25 January 2009

Common and uncommon Causes

Here and elsewhere i've put in a few plugs for Chris Martenson's Crash Course, which analyzes the current global crisis in terms of economy, energy and environment as key pieces of the puzzle. Near the end of Chapter 10, Martenson says: ‘There is literally nothing more important for you to be doing right now than gaining an understanding of how these pieces fit together, assessing the risks for yourself, and taking actions to prepare for the possibility of a future that is substantially different from today.’

Martenson's website also invites you to ‘Help the Cause’ by spreading the word about it – as i've tried to do – because it's all about our common future.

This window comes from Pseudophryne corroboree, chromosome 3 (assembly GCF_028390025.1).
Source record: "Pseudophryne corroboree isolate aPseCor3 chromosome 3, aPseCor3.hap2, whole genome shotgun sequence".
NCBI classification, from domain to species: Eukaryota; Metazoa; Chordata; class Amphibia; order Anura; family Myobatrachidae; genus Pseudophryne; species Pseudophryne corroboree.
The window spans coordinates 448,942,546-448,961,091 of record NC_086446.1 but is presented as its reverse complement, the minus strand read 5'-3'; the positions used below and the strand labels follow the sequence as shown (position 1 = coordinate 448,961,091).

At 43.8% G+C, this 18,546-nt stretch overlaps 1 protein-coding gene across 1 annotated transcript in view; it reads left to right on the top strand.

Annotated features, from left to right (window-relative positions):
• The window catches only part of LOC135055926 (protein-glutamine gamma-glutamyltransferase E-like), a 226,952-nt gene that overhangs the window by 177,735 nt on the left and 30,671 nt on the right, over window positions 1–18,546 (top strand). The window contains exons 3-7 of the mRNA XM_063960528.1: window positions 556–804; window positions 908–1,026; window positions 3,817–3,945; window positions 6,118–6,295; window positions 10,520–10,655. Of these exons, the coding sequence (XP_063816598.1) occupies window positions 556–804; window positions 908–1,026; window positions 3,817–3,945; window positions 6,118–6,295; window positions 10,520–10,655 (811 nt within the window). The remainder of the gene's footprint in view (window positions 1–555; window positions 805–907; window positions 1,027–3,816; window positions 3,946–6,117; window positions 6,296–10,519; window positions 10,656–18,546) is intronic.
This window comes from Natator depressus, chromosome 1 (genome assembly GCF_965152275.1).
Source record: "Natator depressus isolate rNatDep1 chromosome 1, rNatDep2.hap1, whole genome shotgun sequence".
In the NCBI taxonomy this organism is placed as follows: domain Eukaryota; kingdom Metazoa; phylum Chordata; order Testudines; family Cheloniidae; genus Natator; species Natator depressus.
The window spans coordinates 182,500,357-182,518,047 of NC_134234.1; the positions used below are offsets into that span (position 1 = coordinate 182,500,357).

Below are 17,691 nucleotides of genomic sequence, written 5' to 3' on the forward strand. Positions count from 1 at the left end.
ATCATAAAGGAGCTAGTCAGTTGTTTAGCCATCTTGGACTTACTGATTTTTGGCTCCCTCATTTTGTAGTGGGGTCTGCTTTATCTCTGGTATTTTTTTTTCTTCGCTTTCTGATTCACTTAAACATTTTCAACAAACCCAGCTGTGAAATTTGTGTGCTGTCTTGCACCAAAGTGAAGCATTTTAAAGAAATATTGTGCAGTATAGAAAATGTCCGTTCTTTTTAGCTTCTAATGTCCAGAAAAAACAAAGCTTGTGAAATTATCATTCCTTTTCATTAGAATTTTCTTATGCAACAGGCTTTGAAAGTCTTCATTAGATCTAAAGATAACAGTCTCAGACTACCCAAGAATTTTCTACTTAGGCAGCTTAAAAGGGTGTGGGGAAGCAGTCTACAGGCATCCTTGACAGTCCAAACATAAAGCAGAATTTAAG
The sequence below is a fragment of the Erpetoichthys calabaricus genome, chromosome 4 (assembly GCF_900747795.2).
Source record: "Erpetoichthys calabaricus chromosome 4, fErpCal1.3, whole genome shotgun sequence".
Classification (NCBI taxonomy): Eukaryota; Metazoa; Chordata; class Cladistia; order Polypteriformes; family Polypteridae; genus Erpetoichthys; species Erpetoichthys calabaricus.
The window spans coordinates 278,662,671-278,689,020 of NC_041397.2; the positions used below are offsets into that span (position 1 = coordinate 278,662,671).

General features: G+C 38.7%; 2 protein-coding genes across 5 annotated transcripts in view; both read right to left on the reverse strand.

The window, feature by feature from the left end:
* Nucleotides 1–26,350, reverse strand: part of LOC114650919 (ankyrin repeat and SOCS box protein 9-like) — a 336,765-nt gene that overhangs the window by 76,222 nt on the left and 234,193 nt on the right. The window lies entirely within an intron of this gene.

Now, i'd bet that at least one other Cause is currently telling you the same thing: that nothing is more important than devoting your time to it right now.

If these are separate Causes, and you have only one chance at now, then at least one of those voices must be wrong. If not, they must both belong to a common Cause.

How do you decide which Cause has the greatest claim on your attention and commitment?   – Is there a better way to make that kind of decision?

My own calling is working toward answers to those questions, through inquiry and dialogue, as expressed in Turning Words. That's my primary mission, and other Causes are either secondary branches of it or distractions from it, for me.

What's your mission?

I call it your mission, but of course it doesn't belong to you. You belong to it, as the Person you try to live up to. You might call that Person your true Self, or maybe God, for all i know.

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